There are many gorgeous parts of the city, but few are as overwhelmingly Roman as Trastevere, where century-old mansions and fading one-bedroom homes sit side by side in a maze of cobblestoned streets. Located to the south of Vatican City on the west bank of the Tiber River, Trastevere has long been home to some of the most beautiful buildings in Rome. During the times of the Roman Empire, the neighbourhood contained villas owned by the empire’s richest and most powerful individuals, including a garden villa of Julius Caesar himself. In the Middle Ages, the area became more multicultural as its location across the river (its name comes from the Latin for "Beyond the Tiber") caused it to develop a unique, bohemian culture that continues to attract artists, expats, and anyone wanting to soak in the city’s culture to this day. Wander the cobblestoned streets of Trastevere to see the restored Roman mansions and gorgeous churches that line the area. If your wanderings take you into the evening, all the better, as the neighbourhood is home to many of the city’s best restaurants and bars.

Feast on an iconic local dish

You didn’t think we’d forget to talk about Rome’s incredible food scene, did you? As one of the world’s great cities, Rome has plenty more than Italian food to offer. But who are we kidding? When in Rome, you should take every advantage possible to eat the incredible Italian food to be found in the city. If there’s one specific dish that you should try when in Rome, on your Italy vacation, it is carbonara. Developed within the city, this pasta dish consists of egg yolk, a grated hard cheese like Pecorino Romano or parmesan, pancetta (or bacon), and generous amounts of freshly-ground black pepper coated over spaghetti noodles (although other types of long, thin noodles are sometimes used). The dish is simple, creamy, and absolutely delicious.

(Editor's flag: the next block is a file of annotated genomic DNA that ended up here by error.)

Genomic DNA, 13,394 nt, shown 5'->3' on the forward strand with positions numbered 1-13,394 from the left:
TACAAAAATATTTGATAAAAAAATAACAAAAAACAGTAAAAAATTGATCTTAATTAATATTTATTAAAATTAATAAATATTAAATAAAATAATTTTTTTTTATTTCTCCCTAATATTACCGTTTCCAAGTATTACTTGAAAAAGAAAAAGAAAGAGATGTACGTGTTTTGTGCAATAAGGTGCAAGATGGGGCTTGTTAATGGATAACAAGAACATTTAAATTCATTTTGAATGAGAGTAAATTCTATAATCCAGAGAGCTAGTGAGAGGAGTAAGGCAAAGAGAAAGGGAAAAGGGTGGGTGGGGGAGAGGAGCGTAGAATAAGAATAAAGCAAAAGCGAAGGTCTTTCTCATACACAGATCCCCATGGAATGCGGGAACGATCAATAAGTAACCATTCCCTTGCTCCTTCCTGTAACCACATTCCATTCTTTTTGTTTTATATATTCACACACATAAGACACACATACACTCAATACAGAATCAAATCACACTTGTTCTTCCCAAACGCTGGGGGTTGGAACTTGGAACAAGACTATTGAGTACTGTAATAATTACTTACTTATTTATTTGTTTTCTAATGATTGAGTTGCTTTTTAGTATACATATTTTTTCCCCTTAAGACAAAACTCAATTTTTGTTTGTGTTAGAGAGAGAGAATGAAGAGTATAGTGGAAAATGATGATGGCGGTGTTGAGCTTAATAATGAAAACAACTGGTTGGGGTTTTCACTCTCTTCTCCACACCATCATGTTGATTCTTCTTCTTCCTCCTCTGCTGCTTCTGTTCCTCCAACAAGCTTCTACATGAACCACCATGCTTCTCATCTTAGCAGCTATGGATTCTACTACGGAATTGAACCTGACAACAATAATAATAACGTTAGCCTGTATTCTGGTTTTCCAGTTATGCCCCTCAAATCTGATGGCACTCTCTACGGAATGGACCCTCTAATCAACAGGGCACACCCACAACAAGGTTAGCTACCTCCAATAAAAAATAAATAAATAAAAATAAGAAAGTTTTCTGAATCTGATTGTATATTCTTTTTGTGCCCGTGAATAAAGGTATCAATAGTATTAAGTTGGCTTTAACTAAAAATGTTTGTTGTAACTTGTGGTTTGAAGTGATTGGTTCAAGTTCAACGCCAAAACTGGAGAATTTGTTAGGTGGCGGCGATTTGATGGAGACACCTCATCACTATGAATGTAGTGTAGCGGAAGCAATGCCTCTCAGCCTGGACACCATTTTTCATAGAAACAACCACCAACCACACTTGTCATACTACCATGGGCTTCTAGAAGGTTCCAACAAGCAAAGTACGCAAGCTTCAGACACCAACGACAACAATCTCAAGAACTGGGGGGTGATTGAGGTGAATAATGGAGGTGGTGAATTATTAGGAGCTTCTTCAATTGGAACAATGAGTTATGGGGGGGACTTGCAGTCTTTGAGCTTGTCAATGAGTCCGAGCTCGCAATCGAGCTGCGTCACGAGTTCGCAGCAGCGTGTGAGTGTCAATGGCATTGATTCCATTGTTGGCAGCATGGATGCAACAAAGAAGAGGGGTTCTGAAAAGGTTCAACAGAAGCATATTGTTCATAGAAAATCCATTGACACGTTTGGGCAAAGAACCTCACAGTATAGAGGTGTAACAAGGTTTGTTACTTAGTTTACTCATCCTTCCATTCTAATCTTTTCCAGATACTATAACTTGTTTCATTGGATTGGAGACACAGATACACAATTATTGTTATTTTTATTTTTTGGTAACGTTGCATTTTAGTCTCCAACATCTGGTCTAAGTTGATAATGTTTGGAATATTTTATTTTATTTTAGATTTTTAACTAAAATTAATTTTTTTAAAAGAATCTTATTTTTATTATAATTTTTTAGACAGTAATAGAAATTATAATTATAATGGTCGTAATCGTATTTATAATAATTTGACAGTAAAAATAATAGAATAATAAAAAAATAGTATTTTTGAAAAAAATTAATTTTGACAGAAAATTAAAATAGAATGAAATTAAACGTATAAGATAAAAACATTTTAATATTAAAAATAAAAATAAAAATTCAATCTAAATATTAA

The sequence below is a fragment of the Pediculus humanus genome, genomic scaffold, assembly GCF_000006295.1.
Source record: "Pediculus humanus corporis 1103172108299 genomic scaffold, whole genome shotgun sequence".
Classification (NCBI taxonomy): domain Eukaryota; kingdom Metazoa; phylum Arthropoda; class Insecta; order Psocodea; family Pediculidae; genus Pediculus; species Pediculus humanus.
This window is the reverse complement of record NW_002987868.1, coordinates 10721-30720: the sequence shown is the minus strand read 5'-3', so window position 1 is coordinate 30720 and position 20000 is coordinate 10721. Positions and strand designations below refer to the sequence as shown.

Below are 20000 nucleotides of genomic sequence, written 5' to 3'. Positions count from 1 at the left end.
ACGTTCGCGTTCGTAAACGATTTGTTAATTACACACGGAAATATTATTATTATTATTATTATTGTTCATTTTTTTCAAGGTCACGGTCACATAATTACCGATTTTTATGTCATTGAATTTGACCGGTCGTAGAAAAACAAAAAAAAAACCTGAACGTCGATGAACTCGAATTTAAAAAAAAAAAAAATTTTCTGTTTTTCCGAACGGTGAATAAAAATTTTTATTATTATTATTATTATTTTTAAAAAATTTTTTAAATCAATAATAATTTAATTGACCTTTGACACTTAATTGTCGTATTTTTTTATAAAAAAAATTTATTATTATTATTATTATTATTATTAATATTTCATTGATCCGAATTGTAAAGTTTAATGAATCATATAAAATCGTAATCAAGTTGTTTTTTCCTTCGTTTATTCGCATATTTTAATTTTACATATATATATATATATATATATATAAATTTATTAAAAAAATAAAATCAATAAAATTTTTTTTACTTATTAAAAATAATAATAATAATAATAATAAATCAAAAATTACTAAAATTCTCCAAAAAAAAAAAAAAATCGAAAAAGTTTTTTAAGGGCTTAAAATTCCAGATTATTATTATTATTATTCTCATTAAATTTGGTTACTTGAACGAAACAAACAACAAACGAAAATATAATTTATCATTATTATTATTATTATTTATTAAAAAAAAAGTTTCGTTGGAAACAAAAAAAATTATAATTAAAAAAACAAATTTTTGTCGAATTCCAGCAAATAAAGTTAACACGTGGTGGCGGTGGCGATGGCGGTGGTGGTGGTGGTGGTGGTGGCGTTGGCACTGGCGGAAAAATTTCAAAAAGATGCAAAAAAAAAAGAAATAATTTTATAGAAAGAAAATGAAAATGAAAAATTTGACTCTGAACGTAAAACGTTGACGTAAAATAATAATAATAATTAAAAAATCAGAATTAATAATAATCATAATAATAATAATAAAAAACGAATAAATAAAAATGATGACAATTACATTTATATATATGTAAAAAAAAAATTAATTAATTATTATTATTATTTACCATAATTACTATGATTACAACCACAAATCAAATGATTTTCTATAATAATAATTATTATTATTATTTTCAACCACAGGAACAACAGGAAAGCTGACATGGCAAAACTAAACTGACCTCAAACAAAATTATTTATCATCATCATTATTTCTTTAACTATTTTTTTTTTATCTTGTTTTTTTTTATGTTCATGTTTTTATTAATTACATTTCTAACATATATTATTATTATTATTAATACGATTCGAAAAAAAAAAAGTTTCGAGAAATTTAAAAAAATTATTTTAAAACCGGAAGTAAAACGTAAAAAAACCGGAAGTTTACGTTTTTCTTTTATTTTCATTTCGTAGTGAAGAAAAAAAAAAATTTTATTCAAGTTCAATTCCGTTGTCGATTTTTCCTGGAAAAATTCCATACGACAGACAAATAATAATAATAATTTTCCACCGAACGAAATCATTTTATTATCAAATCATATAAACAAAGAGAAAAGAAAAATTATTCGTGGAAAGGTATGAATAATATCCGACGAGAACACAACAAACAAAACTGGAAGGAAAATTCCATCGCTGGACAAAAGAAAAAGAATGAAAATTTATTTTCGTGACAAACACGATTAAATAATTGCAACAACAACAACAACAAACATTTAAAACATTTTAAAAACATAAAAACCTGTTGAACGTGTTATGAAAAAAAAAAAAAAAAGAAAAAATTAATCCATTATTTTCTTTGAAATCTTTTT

Spaghetti carbonara with egg, smoked bacon and cheese over a table
Spaghetti carbonara with egg, smoked bacon and cheese

If you want to try a unique dish that’s not pasta and not typically found outside the city, try one of two Roman artichoke styles. Carciofi alla giudia, or Roman-Jewish artichokes, are artichokes that are blanched in lemon water and then deep fried in olive oil. Carciofi all Romana, or Roman artichokes, forgo the deep-frying, instead being braised in white wine, water, and oil. Both styles are utterly Roman and quite the dinner treat. You’ll find abundant ways to occupy yourself walking down the side streets of the Italian capital, whether that’s finding small art galleries in Trastevere displaying incredible modern works by unknown artists, or discovering the perfect pistachio gelato at a street vendor near the Spanish Steps. However, rest assured that if you follow this list, you’re guaranteed to see the essentials in Rome on an Italy vacation. Organize your trip to Rome around such essential highlights and fill in the rest of your days with spontaneous discoveries of what the Eternal City has to offer.

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Aren Bergstrom
Aren Bergstrom
Goway - Managing Editor, Globetrotting Magazine

You might say that Aren was destined to become a globetrotter after his family took him to Germany two times before he was four. If that wasn’t enough, a term spent in Sweden as a young teenager and a trek across Vietnam, Cambodia, and Thailand confirmed that destiny. An independent writer, director, and film critic, Aren has travelled across Asia, Europe, the Middle East, and South America. His favourite travel experience was visiting the major cities of Japan’s largest island, Honshu, but his love for food, drink, and film will take him anywhere that boasts great art and culture.